- The Washington Times - Wednesday, February 7, 2001

Bulldozers and jackhammers out west are being replaced by robots that may arrive in the District of Columbia by spring.
Silver Spring, Md.-based CityNet Telecommunications Co. reached an agreement last week with the city of Indianapolis to install fiber-optic cable lines in its sewer system. Much of the work will be done by robots capable of crawling through narrow sewer lines.
The privately owned 2-year-old company is negotiating a similar agreement with the District, and a deal could be in place by spring, CityNet Chief Executive Officer Robert Berger said yesterday.
"We're hoping to get a deal done before digging season starts," said Mr. Berger, who is a member of the Washington Suburban Sanitary Commission, which oversees Prince George's (Md.) and Montgomery (Md.) counties' water and sewer service.
An agreement would be big news for the District, where companies looking to install cable lines have torn up street after street in recent years. The situation has become so bad that the city clamped a moratorium on the digging last summer.
"From the city's standpoint, [digging] has a major impact," said Dan Tangherlini, acting director of the D.C. Department of Transportation, who is dealing directly with the company. "We're working very hard with CityNet."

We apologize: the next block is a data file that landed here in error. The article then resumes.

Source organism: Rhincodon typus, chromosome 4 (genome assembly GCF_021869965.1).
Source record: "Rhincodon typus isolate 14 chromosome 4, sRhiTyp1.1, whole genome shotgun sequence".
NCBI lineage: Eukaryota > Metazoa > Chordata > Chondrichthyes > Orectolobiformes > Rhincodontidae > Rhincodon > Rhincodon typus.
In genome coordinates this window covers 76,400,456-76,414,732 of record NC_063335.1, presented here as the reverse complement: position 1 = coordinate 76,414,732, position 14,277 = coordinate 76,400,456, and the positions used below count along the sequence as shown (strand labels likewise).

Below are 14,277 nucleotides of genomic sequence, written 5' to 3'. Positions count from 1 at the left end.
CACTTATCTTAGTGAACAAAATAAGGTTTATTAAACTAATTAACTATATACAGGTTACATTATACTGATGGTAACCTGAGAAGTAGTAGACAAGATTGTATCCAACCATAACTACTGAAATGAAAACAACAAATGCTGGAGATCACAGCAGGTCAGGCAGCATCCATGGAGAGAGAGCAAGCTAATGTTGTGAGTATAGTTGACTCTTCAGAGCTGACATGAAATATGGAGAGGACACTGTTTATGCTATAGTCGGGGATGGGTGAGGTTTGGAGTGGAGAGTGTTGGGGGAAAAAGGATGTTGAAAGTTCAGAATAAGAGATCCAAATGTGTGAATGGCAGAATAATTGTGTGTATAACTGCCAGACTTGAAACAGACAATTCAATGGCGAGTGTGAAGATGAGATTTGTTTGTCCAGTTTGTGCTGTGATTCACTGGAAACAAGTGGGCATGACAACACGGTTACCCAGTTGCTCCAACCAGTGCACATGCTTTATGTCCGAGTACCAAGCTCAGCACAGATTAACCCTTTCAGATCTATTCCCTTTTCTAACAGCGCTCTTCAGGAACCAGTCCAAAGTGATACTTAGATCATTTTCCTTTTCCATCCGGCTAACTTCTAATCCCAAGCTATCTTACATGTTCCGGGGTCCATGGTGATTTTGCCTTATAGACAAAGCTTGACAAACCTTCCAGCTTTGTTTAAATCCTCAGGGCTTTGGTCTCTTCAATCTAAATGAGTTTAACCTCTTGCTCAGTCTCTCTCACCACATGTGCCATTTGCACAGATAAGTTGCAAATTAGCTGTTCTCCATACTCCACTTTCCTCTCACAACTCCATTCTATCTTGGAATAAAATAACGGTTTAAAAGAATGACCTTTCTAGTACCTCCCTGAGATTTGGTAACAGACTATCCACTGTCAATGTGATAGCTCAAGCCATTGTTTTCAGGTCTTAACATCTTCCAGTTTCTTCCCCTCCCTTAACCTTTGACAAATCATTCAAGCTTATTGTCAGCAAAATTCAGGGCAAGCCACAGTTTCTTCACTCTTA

Washington is one of 12 cities negotiating with the company. Omaha, Neb., and Albuquerque, N.M., reached agreements with CityNet last year.
CityNet connects the cable to the buildings themselves and often replaces copper wires that aren't conducive to running a high-speed network. This allows cities a way to avoid tearing up streets and sidewalks to install fiber-optic cable. CityNet earns money from businesses that lease the cable.
Indianapolis officials called the agreement with CityNet an obvious solution.
"The main reason for our agreement with CityNet, obviously, is that it provides us with fiber-optic cables," said Steve Campbell, director of communications for the Indianapolis mayor's office. "Usually, when you put in fiber optics, you have to disrupt the normal way of life."
In Omaha, Neb., officials were equally excited, because they said it would provide downtown businesses the fiber-optic cables they demand without further cluttering the area.
"The biggest thing from our standpoint is that the downtown area is literally littered with utilities," said Dennis Wilson, assistant to the mayor of Omaha.
He said Omaha was attractive to CityNet because it was moderately sized, and CityNet would have no problem finding carriers to lease the fiber-optic cables once they are installed. And, CityNet officials noted, Omaha has more telephone switches than any other city in the nation.
The 6-inch wide, 36-inch long robots used by CityNet are nicknamed SAM, for Sewer Access Module. They are manufactured by Ka-Te, a 20-year-old Swiss company with expertise in sewer maintenance. To install the cables in small sewer lines, the robots place steel-alloy rings around the inside of the sewer pipe, spaced several feet apart. The cable lines are attached to the rings with conduits. In larger sewer pipes, humans on special protective sleds would be used instead of robots.